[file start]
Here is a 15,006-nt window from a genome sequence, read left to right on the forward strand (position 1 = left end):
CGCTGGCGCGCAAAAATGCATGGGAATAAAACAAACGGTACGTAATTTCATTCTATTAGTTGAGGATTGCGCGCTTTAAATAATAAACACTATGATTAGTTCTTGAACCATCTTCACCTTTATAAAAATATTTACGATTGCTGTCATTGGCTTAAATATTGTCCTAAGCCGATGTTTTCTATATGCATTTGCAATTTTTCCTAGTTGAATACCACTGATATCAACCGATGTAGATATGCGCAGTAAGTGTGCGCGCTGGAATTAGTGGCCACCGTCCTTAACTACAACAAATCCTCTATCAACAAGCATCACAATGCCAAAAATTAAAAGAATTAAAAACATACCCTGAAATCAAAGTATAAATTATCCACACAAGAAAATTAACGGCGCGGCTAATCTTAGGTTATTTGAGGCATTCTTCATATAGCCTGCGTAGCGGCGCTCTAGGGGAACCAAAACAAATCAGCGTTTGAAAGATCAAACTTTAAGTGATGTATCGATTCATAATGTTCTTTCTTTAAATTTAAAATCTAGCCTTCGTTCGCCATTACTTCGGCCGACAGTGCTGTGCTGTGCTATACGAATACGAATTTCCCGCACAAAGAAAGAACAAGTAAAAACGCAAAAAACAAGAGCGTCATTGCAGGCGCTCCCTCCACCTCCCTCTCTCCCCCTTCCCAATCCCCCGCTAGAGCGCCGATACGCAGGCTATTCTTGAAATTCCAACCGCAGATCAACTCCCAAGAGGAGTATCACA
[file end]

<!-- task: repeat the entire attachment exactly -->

Here is a 15,006-nt window from a genome sequence, read left to right on the forward strand (position 1 = left end):
CGCTGGCGCGCAAAAATGCATGGGAATAAAACAAACGGTACGTAATTTCATTCTATTAGTTGAGGATTGCGCGCTTTAAATAATAAACACTATGATTAGTTCTTGAACCATCTTCACCTTTATAAAAATATTTACGATTGCTGTCATTGGCTTAAATATTGTCCTAAGCCGATGTTTTCTATATGCATTTGCAATTTTTCCTAGTTGAATACCACTGATATCAACCGATGTAGATATGCGCAGTAAGTGTGCGCGCTGGAATTAGTGGCCACCGTCCTTAACTACAACAAATCCTCTATCAACAAGCATCACAATGCCAAAAATTAAAAGAATTAAAAACATACCCTGAAATCAAAGTATAAATTATCCACACAAGAAAATTAACGGCGCGGCTAATCTTAGGTTATTTGAGGCATTCTTCATATAGCCTGCGTAGCGGCGCTCTAGGGGAACCAAAACAAATCAGCGTTTGAAAGATCAAACTTTAAGTGATGTATCGATTCATAATGTTCTTTCTTTAAATTTAAAATCTAGCCTTCGTTCGCCATTACTTCGGCCGACAGTGCTGTGCTGTGCTATACGAATACGAATTTCCCGCACAAAGAAAGAACAAGTAAAAACGCAAAAAACAAGAGCGTCATTGCAGGCGCTCCCTCCACCTCCCTCTCTCCCCCTTCCCAATCCCCCGCTAGAGCGCCGATACGCAGGCTATTCTTGAAATTCCAACCGCAGATCAACTCCCAAGAGGAGTATCACA